The trade for hill lambs is buoyant at present, with prices running on average €10 to €15 per head above the corresponding period in 2020.

The lift in the trade is great to see for primary producers who have regularly missed out on a cut of higher market returns for lambs brought through to finish in recent years.

Scottish Blackface ram lambs are selling in the main from €2.15/kg to €2.30/kg for light and plainer-quality types with heavier lambs and those with a larger frame and potential to finish easier to French-specification carcase weights (over 17kg) selling to €2.40/kg to €2.50/kg.

Horned and polled crossbred ram lambs are trading from €2.55/kg to €2.75/kg, with lamb quality again having a major say on price.

Ewe lambs are attracting higher levels of competition from farmers with surplus grass and, as such, are securing a premium on price.

Polled crossbred ewe lambs are trading in many cases from €2.80/kg to €3/kg for good-quality lighter lambs weighing 30kg to 35kg, while crossbred lambs exhibiting more continental breeding and offering strong breeding potential are pushing prices in excess of €3/kg.

‘We never had more men looking for lambs’ – Dan McCarthy

Dan McCarthy is Kenmare Mart manager.

Kenmare Mart manager Dan McCarthy says sales are currently bubbling with optimism from customers.

“We never had more customers looking for lambs. We had over 4,000 sheep on offer each week over the last month and had no trouble finding homes for them. It is not that long ago that after a sale you would be pulling your hair out trying to finalise deals and find homes for unsold sheep.

“Light mountain lambs are making €2.30/kg. Heavier lots are making €2.50/kg to €2.60/kg and crossbred male lambs are making from €2.60/kg to €2.80/kg. There is great life altogether in the ewe lamb trade, helped by strong grass supplies, with quality Cheviot and Scotch lambs making over €3/kg.

“This is being driven by more men running hoggets dry and, unfortunately, that trade has stagnated with grand hoggets selling in recent weeks from €120 to €140. I think if factory prices are strong again in spring, there will be more people looking at this sales option.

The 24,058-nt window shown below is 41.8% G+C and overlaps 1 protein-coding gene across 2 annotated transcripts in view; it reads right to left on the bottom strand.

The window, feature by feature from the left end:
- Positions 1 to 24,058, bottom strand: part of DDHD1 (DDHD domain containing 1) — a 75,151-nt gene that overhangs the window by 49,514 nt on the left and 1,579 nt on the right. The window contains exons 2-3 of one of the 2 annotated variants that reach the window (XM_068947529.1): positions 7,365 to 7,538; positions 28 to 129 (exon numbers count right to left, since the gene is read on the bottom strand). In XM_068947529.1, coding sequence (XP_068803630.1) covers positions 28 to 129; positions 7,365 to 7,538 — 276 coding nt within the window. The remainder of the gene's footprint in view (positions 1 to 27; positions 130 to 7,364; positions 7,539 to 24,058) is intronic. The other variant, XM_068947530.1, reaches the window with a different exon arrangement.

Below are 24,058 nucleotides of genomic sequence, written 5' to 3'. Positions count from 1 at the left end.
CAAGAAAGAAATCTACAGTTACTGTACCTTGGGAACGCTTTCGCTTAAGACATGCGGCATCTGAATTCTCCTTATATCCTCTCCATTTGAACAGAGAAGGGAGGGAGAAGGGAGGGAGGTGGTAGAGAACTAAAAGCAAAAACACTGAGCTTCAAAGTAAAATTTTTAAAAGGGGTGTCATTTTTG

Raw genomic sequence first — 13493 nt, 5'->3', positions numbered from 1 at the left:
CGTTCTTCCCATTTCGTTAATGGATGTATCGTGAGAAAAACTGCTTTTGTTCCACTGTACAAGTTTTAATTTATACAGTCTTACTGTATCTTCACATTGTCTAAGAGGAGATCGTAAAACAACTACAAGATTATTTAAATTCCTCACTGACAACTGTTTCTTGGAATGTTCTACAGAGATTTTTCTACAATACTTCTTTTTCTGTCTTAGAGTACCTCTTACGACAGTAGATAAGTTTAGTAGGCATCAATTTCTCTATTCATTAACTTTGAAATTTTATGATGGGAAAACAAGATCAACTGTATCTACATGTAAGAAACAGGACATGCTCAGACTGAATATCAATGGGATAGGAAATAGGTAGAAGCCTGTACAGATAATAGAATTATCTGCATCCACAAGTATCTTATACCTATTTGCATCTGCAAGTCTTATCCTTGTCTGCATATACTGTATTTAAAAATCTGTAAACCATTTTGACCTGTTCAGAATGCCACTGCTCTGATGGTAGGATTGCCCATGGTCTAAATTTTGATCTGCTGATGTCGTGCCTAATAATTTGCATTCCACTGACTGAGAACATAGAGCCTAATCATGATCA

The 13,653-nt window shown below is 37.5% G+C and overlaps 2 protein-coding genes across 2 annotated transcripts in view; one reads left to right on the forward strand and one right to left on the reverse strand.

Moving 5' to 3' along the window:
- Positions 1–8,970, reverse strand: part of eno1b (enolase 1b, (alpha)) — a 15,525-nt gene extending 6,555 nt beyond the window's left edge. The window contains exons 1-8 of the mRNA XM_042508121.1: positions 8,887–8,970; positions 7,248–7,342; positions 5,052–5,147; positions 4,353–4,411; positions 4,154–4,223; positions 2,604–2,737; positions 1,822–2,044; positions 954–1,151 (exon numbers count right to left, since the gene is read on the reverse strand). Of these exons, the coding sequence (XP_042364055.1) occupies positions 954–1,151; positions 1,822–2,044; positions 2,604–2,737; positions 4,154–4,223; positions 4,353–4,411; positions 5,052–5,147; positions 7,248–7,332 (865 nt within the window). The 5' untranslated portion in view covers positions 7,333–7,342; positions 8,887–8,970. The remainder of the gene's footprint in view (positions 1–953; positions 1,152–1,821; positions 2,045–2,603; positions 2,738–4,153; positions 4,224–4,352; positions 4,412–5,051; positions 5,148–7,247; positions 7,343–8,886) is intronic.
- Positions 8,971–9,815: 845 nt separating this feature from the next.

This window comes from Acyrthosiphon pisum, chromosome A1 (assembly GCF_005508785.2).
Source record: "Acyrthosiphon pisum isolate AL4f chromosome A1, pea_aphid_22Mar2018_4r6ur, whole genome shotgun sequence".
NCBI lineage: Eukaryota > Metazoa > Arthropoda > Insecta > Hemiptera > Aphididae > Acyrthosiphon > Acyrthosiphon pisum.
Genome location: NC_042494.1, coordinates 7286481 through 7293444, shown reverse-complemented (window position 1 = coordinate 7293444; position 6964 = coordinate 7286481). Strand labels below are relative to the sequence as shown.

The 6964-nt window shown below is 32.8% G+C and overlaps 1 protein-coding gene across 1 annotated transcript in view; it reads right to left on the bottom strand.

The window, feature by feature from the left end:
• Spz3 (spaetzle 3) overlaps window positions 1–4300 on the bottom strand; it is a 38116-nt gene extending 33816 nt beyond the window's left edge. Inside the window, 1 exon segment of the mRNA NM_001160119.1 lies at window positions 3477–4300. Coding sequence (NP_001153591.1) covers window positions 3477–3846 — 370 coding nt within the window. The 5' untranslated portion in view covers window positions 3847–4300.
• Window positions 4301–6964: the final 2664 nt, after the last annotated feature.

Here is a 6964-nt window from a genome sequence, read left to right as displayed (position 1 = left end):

“Overall the trade is positive and it is great to see hill sheep farmers selling store lambs getting a share of the higher prices, as God knows, it is all needed with the way that input costs are rising.”

‘Every store lamb finisher has returned full of optimism’ – Jonathan O’Sullivan

Jonathan O'Sullivan is manager at Cahir Mart.\ Donal O'Leary

Cahir Mart manager Jonathan O’Sullivan says the trade for store lambs is being helped by more customers looking to purchase lambs.

“I was looking through the buyers’ sheets from last Friday’s fortnightly hill lamb sale and every customer specialising in finishing store lambs has returned this season.

“Finishers who marketed lambs this spring made good money and the strength of the finished lamb trade at present is also generating more optimism.

“In recent years, these finishers would be the main buyers but the strong grass supplies are creating more interest from a higher number of farmers buying small numbers, with this interest adding much more competition to the trade.

“It is great to see for hill sheep farmers who are doing a good job but are not set up to bring lambs through to finish and therefore have been at the mercy of the store lamb trade in recent years.

“These producers are getting a better return this year while there is still room for finishers to operate.

“We are seeing a similar situation with demand for lowland store lambs, with ewe lambs a particularly strong trade and trading anywhere from €2.80/kg to €3.25/kg in Tuesday’s general sheep sale.”